The collapse of a credit-fueled housing bubble ... in 1837

From the website of the Chicago Public Library:

In early years, Chicago's economy was fueled mostly by real estate speculation. In the 1830 to 1837 period town lots were sold at ever increasing prices--sometimes doubling in a day. Financing was provided by: Easterners eager to speculate in Western Lands, banknotes of doubtful value issued by distant banks, and a variety of public and private debt loosely secured by Chicago real estate.

In 1837 a nation-wide financial panic resulted in a dramatic bust of Chicago real estate values. Easterners stopped speculating, attempts to redeem the notes of the distant banks proved that many of the banknotes were indeed valueless, Chicago real estate became impossible to sell and the debt secured by it worthless. ... the economy went into a nose dive for the next four years.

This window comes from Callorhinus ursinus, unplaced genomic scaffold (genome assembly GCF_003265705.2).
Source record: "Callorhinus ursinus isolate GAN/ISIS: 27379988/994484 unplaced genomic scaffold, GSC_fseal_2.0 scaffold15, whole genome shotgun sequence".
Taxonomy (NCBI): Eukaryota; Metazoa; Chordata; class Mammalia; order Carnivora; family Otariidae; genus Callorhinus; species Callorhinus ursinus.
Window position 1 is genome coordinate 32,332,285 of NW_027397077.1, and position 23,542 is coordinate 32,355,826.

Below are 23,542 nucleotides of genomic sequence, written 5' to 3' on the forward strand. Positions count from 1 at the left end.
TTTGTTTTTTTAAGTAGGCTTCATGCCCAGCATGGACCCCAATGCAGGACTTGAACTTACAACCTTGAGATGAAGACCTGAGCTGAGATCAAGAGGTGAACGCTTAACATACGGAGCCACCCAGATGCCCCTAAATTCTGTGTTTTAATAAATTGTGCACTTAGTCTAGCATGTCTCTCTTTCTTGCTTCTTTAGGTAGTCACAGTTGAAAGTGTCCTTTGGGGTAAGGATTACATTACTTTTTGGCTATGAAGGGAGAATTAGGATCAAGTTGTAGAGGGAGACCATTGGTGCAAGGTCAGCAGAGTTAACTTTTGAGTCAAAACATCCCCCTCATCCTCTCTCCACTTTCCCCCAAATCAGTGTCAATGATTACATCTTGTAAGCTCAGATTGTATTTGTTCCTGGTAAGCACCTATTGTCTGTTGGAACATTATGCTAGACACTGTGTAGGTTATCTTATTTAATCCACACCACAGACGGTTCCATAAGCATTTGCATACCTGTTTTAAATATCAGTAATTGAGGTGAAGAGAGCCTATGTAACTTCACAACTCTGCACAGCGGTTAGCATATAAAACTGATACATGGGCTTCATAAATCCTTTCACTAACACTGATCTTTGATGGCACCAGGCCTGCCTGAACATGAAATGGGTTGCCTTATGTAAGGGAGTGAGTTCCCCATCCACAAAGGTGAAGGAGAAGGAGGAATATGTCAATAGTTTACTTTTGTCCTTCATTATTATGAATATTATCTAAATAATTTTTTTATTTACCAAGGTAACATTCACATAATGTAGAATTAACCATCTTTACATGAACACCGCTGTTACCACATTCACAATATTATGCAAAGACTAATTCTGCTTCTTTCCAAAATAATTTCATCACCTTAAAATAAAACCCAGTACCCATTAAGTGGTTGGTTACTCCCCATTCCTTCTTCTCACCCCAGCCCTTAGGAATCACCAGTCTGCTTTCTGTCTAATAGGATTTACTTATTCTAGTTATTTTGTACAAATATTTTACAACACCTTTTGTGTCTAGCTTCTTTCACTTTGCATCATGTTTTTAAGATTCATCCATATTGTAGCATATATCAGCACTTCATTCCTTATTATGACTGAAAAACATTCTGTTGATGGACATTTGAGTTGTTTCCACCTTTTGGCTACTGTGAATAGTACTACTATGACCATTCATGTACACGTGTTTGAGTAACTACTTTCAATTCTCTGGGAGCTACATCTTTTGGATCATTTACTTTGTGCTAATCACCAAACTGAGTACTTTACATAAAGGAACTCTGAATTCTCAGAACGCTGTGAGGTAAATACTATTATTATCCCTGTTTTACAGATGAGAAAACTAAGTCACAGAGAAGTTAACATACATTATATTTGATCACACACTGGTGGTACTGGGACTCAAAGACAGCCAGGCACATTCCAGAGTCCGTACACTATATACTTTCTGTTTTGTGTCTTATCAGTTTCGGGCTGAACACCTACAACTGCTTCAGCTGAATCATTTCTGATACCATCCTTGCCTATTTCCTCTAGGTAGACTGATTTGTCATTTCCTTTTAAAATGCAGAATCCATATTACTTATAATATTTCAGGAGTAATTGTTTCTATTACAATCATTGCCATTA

Plus ça change, plus c'est la même chose. The more things change, the more they stay the same.

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